Jim Coode’s ‘tin fish’ then fatally hit the Bismarck’s rudder leaving the giant battleship circling helpless in the Bay of Biscay. A Royal Navy pilot who was later to be killed on a training flight in North Africa had sealed Bismarck’s fate.
As dawn broke on the 27th May, the HMS King George V, HMS Rodney, HMS Norfolk and HMS Dorsetshire, positioned themselves and began to fire salvoes into the stricken German marauder. For three hours the Royal Navy pounded broadside after broadside into the crippled battleship.
Circling, HMS Rodney fired two torpedoes into the Bismarck’s hull but still the formidable behemoth remained afloat.
At 10.15 a.m. the British Commander-in-Chief ordered the German battleship to be torpedoed again. HMS Dorsetshire fired torpedoes into both the starboard and the port hulls of the Bismarck’s burning shell, and at 10.40am the great battleship rolled silently on her side and began her descent to the bottom of the seas, her war flag saluting the grey skies.
THE SEA OF MISERY In a scene straight from hell many hundreds of German seamen found themselves tossed helplessly by the seas, swimming vainly in their attempts to remain afloat. High above them the heaving grey superstructure of the HMS Dorsetshire and HMS Maori, their scrambling nets cascading down its sides in compliance with the law of the sea.
Eager hands reached out to offer assistance but helpless by a combination of exhaustion and the action of the waves few of the stricken men were able to make it as far as the warship’s sea swept decks. On both sides of the tragic conflict there were acts of great heroism. A 17-year old British sailor, Midshipman Brookes, courageously climbed over the warship’s heaving side. Descending to the heaving waterline he manfully attempted to rescue a young German sailor who had lost both his arms and was trying to hold on to the rope with his teeth. Sadly by this time naval activity was said to have been spotted’ in the distance and the rescuing warships were ordered to get under way; to abandon many hundreds of stricken sailors thus condemned to a watery grave. The young British midshipman was placed under arrest for defiantly refusing to give up his rescue attempt and threatened with execution.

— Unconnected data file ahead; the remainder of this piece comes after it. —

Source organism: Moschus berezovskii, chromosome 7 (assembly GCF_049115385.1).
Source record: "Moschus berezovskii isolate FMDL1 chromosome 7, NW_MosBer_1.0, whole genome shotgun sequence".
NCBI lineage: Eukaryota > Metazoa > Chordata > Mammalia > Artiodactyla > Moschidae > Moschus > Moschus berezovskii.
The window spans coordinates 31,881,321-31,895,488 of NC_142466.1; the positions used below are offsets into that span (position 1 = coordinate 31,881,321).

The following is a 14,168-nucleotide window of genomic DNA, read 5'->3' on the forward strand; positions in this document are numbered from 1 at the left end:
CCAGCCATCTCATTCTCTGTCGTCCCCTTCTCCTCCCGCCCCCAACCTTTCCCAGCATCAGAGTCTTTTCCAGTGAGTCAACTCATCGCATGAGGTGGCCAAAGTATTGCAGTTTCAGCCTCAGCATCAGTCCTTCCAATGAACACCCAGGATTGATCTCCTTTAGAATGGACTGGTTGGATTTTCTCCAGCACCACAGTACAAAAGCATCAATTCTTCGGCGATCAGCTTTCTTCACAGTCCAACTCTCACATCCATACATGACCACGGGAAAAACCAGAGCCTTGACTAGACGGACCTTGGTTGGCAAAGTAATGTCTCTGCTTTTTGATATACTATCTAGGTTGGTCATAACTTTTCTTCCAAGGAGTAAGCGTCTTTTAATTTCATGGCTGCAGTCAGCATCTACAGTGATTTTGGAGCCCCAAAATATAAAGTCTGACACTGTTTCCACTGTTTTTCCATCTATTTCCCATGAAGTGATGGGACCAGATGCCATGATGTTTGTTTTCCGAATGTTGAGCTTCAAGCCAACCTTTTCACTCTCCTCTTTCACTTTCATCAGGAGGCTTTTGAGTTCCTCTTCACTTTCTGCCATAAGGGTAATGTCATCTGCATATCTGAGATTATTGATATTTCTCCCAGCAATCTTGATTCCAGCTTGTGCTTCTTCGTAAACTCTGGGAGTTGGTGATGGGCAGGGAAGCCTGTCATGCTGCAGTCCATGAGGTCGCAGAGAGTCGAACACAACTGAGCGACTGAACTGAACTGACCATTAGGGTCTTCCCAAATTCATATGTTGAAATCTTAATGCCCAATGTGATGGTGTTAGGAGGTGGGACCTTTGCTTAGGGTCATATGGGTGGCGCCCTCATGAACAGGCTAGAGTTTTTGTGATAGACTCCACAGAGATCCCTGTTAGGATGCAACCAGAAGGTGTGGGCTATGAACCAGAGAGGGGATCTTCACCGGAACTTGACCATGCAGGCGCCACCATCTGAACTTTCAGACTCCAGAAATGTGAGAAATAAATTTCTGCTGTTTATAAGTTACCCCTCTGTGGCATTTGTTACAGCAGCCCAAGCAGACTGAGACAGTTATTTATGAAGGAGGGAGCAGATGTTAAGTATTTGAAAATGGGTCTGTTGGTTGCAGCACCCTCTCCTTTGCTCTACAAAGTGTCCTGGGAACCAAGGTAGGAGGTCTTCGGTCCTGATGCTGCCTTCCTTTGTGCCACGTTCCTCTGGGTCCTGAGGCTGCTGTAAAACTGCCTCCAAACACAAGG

FULL MILITARY HONOURS – AND TEARS
Only 115 of the Bismarck’s crew of 2,206 men survived. Several of those who later died aboard the HMS Dorsetshire were committed to the sea with full military honours. Typically each were sent to their watery grave as a bugler played the last post and both German and British sailors stood solemnly to attention. The German survivors were given permission to salute their fallen comrades with the raised arm and the open hand. In the background could be heard the plaintive strains of a borrowed harmonica playing the lament: ‘Ich hatt einen kamaraden.’ (I once had a comrade). As each body was committed to the waves both German and British sailors wept openly.
Of the controversies surrounding the sinking of the Bismarck one has been resolved. The Germans always held that the Bismarck was never sunk, it was scuttled to prevent it falling into the hands of the Royal Navy. Subsequent investigation has found for the German account. The German battleship was never sunk but died at the hands of its own officers. With all but one gun destroyed it was imperative that the British should never learn of its unsinkable structure. British ships subsequently built to its design would gain an advantage much to the detriment of their German foe. The great sub-marine explorer Commander Ballard who discovered the wreck of the Bismarck on the seabed has confirmed that it was indeed scuttled.©